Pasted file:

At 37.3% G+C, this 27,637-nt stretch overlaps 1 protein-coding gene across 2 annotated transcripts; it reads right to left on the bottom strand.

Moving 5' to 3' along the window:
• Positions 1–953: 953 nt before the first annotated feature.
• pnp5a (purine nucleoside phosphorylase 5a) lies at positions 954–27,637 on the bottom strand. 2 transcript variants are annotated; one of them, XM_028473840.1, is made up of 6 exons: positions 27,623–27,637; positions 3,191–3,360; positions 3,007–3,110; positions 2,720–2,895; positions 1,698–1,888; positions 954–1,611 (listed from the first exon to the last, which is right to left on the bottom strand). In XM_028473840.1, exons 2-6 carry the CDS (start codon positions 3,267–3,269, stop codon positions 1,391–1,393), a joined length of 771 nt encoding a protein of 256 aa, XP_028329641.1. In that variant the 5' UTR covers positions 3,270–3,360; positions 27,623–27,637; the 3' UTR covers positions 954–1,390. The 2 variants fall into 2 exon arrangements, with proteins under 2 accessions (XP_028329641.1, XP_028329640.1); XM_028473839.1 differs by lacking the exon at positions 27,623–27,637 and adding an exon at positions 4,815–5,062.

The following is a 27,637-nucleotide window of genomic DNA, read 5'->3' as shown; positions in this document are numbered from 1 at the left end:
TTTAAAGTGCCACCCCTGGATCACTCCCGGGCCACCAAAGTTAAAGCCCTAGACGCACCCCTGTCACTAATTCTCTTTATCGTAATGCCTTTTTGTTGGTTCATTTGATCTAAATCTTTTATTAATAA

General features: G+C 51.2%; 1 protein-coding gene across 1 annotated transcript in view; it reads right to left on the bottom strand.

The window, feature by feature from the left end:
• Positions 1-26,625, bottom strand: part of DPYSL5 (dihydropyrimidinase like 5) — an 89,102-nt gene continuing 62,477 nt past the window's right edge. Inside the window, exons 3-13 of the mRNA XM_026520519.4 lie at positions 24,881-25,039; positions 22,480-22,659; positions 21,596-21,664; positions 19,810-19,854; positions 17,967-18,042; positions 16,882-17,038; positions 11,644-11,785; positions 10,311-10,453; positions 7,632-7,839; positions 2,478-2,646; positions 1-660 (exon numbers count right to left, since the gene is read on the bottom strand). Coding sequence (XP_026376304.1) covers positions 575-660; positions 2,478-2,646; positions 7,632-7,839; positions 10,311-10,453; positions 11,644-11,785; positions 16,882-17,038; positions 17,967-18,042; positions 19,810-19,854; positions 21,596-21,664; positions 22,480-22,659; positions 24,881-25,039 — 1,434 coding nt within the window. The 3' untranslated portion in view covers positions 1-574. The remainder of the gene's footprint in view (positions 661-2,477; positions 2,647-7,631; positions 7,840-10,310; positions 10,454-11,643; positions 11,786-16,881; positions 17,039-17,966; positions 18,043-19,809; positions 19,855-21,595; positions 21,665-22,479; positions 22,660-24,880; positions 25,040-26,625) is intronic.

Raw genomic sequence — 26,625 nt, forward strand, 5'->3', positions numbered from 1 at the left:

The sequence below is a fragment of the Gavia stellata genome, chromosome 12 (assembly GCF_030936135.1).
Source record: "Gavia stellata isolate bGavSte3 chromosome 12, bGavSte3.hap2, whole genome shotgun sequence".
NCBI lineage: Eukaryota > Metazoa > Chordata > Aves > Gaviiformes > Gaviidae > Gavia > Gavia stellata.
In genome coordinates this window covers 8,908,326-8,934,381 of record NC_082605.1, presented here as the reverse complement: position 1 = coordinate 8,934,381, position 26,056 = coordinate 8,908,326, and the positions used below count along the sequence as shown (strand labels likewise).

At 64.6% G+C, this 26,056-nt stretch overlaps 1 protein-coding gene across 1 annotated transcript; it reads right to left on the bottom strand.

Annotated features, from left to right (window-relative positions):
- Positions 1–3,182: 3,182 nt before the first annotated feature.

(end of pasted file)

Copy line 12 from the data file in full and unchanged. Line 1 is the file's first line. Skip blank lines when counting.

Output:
Source record: "Gavia stellata isolate bGavSte3 chromosome 12, bGavSte3.hap2, whole genome shotgun sequence".